The Parent Experience Part II: Move-in

Colorado State recruiters are fortunate to meet all kinds of parents and families throughout the year, and many teach us as much as we teach them. Recently, we heard back from a parent who wanted to share some advice for other families going through the admissions process.

These are her words and her experiences. This post is the second in a two-part series. Read Part I: The decision.

After my daughter confirmed to CSU, she spent the summer finding a roommate (we recommend using RoomSync), planning her move, and attending Ram Orientation. As a parent, I spent my time attending Parent and Family Orientation and learning about details like dining options, campus safety, tuition payments, 529 plans, and health insurance coverage. I also spent time making travel arrangements.

Move-in week in August approached quickly, and although we prepared well we still learned much from the experience.

What should you expect from move-in?

CSU has specific move-in days for freshman and transfer students with flexible scheduling based on when you’re able to arrive on campus. During move-in, streets are blocked off and volunteers swarmed to help unload our car. I only carried in a pillow. I was prepared for long lines and a stressful day and was blown away by how smooth it was for our student to check in. CSU has this down to a science!

Dining halls (which are very good) begin serving meals on move-in day and both family and students are welcome to eat there.  This was so helpful given the hectic pace.

The hardest part about move-in as an out-of-state family is the limited window of time you have to coordinate drop-off and get back to the store for other needs. We checked with the RA and checked our student’s schedule for additional time on Friday which it was helpful.

Should you fly or drive to drop-off?

That decision is completely up to you. It depends on family time and resources; however, flying was a big time-saver for us. My daughter packed several duffle bags so they could easily be stored during the school year. She planned out what she needed to buy locally and all worked out well. We used the pick-up service through our local Bed, Bath and Beyond, and scheduled a pick-up date at the Fort Collins store which coincided with our trip.

How will your student know what they need for their room?

They can figure it out by talking with their roommate and also checking out dorm-approved lists online.  My daughter chose to loft her bed for extra room and she rented a micro-refrigerator through CSU.  This was a huge help because we didn’t have to buy either a refrigerator or a microwave, it was already in the room upon arrival, it won’t blow a fuse in the room, and the price was reasonable.  The refrigerator also has a mini freezer, which is an added bonus.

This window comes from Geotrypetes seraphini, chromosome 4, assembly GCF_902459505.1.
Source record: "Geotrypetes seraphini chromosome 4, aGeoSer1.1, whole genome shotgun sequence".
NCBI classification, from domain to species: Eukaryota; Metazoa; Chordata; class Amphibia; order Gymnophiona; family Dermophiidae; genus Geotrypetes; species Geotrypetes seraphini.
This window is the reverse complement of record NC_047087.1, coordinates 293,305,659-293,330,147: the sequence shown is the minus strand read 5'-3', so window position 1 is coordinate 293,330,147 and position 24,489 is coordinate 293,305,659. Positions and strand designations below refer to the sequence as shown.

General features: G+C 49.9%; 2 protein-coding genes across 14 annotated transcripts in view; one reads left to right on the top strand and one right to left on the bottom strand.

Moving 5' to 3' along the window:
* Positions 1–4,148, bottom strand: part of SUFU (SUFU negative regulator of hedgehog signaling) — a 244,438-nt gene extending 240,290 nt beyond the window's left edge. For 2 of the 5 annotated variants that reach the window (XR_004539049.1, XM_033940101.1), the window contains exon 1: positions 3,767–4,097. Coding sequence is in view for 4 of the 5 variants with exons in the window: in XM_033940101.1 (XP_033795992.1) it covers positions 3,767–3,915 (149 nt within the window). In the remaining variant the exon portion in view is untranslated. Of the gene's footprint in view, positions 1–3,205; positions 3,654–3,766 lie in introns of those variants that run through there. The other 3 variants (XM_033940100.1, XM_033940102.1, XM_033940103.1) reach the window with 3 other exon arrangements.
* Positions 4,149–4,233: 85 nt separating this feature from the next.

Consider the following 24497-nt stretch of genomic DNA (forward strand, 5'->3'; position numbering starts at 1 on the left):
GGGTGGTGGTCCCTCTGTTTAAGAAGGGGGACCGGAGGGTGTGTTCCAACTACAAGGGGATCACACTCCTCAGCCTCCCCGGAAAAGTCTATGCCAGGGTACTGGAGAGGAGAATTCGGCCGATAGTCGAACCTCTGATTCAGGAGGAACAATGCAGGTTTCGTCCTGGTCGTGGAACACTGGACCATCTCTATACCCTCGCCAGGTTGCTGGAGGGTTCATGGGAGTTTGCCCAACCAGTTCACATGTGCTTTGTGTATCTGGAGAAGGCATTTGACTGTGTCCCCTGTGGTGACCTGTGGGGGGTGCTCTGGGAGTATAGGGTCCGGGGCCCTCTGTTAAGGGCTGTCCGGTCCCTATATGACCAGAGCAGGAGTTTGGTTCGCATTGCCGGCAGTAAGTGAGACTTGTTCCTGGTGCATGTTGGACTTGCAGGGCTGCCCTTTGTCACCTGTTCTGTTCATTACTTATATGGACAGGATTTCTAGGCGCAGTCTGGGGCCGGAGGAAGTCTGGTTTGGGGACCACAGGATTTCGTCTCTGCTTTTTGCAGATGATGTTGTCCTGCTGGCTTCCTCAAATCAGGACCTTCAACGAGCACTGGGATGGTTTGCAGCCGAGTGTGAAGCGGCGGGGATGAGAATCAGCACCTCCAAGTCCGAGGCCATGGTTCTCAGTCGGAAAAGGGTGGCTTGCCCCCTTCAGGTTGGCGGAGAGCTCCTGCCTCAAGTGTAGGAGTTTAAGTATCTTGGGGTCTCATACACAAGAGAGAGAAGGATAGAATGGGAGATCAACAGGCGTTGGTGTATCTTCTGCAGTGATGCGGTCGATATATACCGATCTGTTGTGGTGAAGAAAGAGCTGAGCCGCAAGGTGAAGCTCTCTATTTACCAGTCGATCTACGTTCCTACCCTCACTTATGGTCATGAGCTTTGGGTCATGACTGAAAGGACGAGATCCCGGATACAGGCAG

Is a car or bike needed on campus?

A car is a nice luxury, but not needed. Public transportation is adequate, except buses do not run on Sundays. Check out the website for more details about parking permits and locations.

Bikes are highly recommended. You will learn all about bikes at Parent and Family Orientation. New or used bikes are available on campus and at several used bike stores in town. Prices average $200-300. Keep in mind these are town bikes to get your student across campus and they stay outside year-round. The bike stores offer specials for lights, locks, and racks, which are necessary. The bike shop on campus is a great resource for maintenance and flats.

Should parents watch Convocation?

Yes, you do not want to miss Dr. Tony Frank and the rest of the faculty give inspiring speeches.  Think of it like the Olympic Opening Ceremony; you will not have another chance to see it. Resist the urge to skip out!

Does everyone go to the RAM Welcome picnic?

All students are expected to go to Ram Welcome right outside Moby Arena, but families can choose to eat dinner together at local restaurants rather than buy tickets for the picnic portion.  This means students can go when free admission starts.

How do you say good-bye?

Parents, this is a life-changing event for you and your student.  Do not underestimate the need to grieve (a.k.a. shed tears) amidst the excitement and pace of getting ready.  This happened for me after high school graduation more so than at drop-off. It hits everyone differently.

To avoid a rushed good-bye, I chose to write my daughter a letter telling her all the things I wanted to her to know, how much she meant to me, and how much I believed in her. It gave me peace of mind so I could feel complete as a parent and it gave my daughter something to read after we left.

The next few weeks were a bit quieter. Plan something to look forward to when you get home. Let your student reach out to you as they are ready.  They are testing their wings and need to tell you they can fly even though they are scared, too.  This is all new for them no matter how well prepared they are. When you hear their voice, it is awesome!  If your student is challenged, reach out to the many resources you will learn about at Parent and Family Orientation.

In conclusion

Those are the big takeaways for me, but I could go further. I wanted to share my major insights because the experience can feel overwhelming and you may worry that you are out of the loop at times. I hope that my experience will allow you to feel more prepared for what’s coming in the year ahead.

I love that my daughter is a RAM. I hope you have the same experience.

Best wishes. GO RAMS!

– Sue F.
Sue is a parent from the Lake Zurich, Illinois area

Jill Baylis

Jill is part of the communications team in the Office of Admissions. As a first-generation college student, she works hard to simplify the college admissions process and enjoys helping future Rams connect to their interests. In her free time you can usually find her at a local concert or rolling through town on her single speed.